Independent contractor tax relief

Seventh Circuit classifies computer programmer as an independent contractor

Suskovich v. Anthem Health Plans of Virginia, Inc., (CA 7 1/22/2009) 103 AFTR 2d ¶2009-385

The Court of Appeals for the Seventh Circuit, affirming a district court, has concluded that a computer programmer was an independent contractor and not an employee.

Facts. Anthony Suskovich worked for WellPoint/Anthem (WellPoint) at various times over several years, beginning in ’96. While no record exists of any contractual agreement between Suskovich and WellPoint, Suskovich stated on a form he used to access WellPoint’s computer system that he was a “contractor.” Suskovich billed WellPoint for his time on an invoice form that he had created, stating that he was a “salesperson” who sold “computer consulting” to WellPoint. He was paid at an hourly rate of $60, resulting in an annualized salary of about $200,000, and received no benefits. For tax purposes, his salary was reported on Form 1099 rather than Form W-2. He had a similar relationship with Trasys, Inc., beginning in 2000.

Prior to his death in January of 2006, Suskovich was under investigation by IRS for failure to file tax returns. At the time of his death, he owed $100,000 to IRS and $33,000 to the state of Indiana. His wife requested “innocent spouse” relief, but was denied. The estate then filed a lawsuit, arguing that Suskovich should have been classified as an employee, rather than as an independent contractor, and that the money owed to IRS and the state of Indiana should have been withheld by WellPoint and Trasys. On the other hand, WellPoint and Trasys contended that Suskovich was an independent contractor and that he owed back taxes because of his own failure to file proper tax returns or pay his withholding taxes. A federal district court had granted summary judgment to WellPoint and Trasys. Suskovich’s estate appealed the decision.

Appellate court’s ruling. The Seventh Circuit upheld the district court’s decision based on an analysis of the following factors:

  • Degree of control. The Court pointed out that neither WellPoint nor Trasys had control over the details of Suskovich’s work. Suskovich was accountable to Trasys and WellPoint only for his final performance on projects. This factor supported a finding that Suskovich was an independent contractor.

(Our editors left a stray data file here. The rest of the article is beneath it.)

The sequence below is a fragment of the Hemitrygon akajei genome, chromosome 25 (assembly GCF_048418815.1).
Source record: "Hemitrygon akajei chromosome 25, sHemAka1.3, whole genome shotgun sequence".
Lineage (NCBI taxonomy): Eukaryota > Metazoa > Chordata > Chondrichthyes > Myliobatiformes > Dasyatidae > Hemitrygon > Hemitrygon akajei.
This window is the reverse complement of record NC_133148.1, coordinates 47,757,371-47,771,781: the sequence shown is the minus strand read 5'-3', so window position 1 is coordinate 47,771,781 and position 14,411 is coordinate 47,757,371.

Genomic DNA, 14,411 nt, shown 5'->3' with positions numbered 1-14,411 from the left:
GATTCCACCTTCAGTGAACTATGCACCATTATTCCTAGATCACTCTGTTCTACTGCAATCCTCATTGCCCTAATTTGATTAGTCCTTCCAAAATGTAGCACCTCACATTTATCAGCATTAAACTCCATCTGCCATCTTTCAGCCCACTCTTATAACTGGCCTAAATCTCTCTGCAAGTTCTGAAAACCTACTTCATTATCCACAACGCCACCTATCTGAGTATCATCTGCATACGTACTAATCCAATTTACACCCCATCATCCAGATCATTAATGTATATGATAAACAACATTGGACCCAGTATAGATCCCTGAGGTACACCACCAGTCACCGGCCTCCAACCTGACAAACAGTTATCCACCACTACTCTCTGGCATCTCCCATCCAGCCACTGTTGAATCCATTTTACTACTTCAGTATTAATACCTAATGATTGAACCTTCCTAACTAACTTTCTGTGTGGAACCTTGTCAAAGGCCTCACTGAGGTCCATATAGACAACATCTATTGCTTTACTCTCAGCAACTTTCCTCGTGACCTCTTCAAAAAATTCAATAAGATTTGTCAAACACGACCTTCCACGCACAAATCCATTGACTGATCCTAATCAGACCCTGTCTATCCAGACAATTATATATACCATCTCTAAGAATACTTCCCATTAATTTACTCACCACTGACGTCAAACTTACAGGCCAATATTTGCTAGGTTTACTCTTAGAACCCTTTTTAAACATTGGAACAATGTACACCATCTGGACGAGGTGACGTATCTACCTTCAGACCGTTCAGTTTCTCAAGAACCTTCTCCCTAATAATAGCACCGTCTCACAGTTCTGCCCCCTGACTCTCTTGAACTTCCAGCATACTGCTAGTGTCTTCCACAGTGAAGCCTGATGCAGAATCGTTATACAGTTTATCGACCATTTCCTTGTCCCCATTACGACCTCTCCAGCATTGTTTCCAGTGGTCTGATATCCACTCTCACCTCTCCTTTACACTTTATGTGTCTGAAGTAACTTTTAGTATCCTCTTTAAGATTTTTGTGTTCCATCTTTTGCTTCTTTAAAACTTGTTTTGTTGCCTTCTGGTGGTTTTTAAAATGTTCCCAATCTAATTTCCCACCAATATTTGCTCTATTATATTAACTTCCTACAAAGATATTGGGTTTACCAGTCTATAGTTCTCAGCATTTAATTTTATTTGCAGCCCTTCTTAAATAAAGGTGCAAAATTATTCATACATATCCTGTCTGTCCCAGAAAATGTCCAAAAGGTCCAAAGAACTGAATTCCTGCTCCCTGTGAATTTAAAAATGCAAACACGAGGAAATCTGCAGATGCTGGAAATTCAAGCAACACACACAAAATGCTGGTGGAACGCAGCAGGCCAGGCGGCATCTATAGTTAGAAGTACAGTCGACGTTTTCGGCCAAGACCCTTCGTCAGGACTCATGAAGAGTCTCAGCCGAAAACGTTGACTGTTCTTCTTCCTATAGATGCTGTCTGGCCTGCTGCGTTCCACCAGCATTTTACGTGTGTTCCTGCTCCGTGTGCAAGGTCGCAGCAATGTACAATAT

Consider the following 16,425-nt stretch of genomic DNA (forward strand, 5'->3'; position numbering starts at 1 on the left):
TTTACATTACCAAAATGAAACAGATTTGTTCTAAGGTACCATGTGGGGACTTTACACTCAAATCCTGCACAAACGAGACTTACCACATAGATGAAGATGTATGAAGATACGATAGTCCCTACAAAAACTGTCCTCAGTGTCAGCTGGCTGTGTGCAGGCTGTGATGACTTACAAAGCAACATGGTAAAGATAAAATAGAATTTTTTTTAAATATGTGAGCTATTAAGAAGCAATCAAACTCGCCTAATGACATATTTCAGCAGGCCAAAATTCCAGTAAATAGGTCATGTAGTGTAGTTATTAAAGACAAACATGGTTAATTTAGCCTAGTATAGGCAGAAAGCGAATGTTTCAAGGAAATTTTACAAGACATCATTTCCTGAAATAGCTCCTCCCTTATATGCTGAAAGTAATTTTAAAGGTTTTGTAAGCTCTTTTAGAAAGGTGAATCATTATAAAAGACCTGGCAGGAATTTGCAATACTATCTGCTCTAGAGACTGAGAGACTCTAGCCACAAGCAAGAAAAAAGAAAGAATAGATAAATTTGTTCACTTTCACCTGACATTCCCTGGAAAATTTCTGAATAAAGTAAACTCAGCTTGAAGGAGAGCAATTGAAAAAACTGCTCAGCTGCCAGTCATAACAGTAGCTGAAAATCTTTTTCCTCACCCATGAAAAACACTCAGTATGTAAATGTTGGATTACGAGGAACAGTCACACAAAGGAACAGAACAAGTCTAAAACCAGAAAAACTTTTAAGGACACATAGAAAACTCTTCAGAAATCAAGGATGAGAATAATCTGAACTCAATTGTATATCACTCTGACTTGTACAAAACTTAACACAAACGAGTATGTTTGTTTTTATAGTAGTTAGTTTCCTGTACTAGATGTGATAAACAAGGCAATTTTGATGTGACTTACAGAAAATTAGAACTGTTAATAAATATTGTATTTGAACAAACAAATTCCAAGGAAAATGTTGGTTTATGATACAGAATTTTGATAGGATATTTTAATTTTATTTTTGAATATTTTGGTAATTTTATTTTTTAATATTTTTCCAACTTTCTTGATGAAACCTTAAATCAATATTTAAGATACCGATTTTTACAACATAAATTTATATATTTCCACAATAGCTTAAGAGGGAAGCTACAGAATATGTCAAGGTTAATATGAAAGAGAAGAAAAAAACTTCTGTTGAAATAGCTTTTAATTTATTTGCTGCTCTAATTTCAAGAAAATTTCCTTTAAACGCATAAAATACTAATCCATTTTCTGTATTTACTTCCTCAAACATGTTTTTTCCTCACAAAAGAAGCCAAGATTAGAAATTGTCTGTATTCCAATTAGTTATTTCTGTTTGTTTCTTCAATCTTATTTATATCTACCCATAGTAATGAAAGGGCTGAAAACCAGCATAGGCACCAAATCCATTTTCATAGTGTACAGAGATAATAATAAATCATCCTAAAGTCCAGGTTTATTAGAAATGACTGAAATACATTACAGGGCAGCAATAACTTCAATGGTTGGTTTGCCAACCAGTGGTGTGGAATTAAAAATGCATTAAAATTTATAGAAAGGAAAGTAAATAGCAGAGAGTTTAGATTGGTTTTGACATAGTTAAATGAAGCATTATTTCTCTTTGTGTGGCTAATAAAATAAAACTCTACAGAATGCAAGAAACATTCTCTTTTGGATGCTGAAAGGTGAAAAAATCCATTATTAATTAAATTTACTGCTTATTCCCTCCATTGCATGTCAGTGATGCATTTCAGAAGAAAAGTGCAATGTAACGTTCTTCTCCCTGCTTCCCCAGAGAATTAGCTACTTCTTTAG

• Length of employment. The Court noted that although Suskovich worked for WellPoint and Trasys over an extended period of time, he only worked on short projects, usually lasting six to twelve months. The record demonstrated that he never enjoyed any guarantees that his work would extend beyond this limited duration, and, accordingly, this factor favored independent contractor status.
  • Method of payment. The Court had ruled previously that the use of Form 1099 was appropriate for a finding that a worker was an independent contractor. The Court also pointed out that Suskovich was never added to WellPoint’s or Trasys’ payroll. Instead, he had to invoice his hours in order to be paid. In addition, Suskovich listed his income on his own tax returns as income from a sole proprietorship, and he claimed business deductions related to that proprietorship.
  • Belief of the parties. The Court said that the tax returns, resumes, tax forms, and contractual agreements with the defendants overwhelmingly favored the conclusion that Suskovich considered himself to be an independent contractor.
  • Other factors. Three other factors, the “distinct occupation or business” factor, the “kind of occupation” factor, and the “skill required” factor, all supported a finding of independent contractor status, as Suskovich had the sort of advanced programming skills that allowed him to contract his work out to a number of companies.

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